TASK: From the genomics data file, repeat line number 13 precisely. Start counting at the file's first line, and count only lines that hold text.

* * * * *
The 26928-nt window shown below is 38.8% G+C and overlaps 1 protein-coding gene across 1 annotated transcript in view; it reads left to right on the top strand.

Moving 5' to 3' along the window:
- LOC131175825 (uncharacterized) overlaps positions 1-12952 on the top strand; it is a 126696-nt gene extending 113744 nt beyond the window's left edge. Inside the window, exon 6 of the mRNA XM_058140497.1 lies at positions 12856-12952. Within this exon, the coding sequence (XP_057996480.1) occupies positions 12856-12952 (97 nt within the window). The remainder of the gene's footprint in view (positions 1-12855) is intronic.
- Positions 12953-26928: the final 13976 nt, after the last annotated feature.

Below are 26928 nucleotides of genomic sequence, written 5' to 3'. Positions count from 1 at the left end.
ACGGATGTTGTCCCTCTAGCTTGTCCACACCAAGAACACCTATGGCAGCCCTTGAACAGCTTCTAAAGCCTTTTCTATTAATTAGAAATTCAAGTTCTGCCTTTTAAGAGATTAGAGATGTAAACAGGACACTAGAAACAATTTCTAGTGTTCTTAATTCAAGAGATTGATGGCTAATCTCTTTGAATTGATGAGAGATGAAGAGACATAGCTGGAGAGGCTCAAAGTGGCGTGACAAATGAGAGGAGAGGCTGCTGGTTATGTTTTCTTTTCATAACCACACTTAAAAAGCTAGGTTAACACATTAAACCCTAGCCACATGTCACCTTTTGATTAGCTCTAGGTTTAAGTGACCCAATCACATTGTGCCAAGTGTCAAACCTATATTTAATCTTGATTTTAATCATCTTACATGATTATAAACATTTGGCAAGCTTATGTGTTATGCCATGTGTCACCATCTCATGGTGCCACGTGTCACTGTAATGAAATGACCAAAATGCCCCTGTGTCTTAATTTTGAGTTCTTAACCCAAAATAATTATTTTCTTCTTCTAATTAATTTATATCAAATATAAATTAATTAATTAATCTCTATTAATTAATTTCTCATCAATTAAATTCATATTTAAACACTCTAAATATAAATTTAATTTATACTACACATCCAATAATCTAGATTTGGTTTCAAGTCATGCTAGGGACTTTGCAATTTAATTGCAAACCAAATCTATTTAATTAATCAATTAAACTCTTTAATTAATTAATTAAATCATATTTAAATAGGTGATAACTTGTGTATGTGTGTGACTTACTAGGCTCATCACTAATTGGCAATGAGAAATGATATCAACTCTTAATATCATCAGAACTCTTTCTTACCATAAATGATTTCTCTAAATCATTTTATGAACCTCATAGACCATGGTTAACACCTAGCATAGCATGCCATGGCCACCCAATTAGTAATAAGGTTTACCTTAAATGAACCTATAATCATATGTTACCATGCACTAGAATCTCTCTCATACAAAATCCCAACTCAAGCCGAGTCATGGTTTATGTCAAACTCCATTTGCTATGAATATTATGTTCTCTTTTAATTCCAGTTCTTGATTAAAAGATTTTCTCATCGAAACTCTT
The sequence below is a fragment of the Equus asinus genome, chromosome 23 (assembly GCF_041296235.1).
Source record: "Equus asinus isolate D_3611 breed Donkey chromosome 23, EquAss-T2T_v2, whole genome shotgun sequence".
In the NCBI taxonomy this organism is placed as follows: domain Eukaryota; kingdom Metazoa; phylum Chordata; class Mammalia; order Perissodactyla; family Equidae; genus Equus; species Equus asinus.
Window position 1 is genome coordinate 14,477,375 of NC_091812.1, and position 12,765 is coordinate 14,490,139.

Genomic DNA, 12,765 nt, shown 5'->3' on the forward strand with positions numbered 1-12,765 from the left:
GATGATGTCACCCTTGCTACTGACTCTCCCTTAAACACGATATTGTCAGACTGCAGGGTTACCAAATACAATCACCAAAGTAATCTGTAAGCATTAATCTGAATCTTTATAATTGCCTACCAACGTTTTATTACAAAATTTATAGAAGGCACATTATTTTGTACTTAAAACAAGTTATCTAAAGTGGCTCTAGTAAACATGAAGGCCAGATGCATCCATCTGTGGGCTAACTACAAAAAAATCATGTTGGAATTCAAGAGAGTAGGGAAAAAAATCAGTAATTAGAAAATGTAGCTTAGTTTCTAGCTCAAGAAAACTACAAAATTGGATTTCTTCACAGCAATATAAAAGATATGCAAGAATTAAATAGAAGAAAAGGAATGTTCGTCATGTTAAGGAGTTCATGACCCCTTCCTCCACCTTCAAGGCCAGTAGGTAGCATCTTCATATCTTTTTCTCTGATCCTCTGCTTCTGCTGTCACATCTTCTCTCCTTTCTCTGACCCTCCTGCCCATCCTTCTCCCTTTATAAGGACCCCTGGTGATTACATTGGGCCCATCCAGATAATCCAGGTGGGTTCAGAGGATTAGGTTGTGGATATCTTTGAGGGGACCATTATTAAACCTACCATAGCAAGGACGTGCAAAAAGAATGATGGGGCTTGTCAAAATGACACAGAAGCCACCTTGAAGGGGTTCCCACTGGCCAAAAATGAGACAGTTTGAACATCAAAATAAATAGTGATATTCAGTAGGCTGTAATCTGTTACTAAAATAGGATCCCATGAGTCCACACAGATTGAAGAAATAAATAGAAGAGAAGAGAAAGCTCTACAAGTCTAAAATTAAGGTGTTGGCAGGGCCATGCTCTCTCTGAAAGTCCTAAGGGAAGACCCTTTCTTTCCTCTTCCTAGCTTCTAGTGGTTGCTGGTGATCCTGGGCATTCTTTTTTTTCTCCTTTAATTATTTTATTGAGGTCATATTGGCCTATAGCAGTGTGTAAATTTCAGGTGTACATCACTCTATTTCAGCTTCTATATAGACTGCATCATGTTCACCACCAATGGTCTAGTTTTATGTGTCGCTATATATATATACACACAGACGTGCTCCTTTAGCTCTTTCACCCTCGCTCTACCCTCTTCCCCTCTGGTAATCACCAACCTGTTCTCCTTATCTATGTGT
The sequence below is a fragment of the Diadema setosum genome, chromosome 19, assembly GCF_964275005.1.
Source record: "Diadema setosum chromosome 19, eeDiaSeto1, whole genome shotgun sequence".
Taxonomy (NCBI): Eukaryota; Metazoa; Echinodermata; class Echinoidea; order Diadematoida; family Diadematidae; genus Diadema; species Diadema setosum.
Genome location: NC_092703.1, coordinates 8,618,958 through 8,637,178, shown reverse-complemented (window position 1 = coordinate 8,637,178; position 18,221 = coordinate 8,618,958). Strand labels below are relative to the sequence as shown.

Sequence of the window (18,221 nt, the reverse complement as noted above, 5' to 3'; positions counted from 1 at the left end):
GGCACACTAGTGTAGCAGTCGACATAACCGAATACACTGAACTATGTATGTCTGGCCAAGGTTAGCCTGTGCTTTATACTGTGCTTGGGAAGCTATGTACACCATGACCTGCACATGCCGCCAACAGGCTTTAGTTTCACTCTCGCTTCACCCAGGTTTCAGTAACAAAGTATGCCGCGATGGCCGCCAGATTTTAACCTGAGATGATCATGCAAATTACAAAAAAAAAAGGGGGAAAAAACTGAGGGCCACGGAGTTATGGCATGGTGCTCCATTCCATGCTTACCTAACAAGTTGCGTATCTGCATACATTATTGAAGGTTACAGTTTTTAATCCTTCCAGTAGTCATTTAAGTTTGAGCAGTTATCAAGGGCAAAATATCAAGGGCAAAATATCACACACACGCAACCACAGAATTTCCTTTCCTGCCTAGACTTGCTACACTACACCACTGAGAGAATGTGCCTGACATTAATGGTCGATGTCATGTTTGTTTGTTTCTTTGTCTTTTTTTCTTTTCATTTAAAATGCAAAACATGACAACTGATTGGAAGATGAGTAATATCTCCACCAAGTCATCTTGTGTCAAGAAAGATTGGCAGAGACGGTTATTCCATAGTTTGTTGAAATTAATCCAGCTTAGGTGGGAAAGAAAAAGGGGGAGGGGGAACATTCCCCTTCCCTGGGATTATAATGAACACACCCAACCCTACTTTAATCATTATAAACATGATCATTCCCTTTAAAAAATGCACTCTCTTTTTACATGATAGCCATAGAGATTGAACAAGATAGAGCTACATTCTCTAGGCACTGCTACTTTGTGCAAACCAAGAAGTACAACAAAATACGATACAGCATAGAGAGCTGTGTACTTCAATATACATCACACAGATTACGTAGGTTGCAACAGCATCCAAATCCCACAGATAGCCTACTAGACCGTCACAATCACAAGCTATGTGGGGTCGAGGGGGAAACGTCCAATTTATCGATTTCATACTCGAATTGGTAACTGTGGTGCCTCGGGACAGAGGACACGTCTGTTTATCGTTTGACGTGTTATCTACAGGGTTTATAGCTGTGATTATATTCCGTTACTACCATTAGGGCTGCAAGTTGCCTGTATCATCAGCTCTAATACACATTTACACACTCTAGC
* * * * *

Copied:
The sequence below is a fragment of the Diadema setosum genome, chromosome 19, assembly GCF_964275005.1.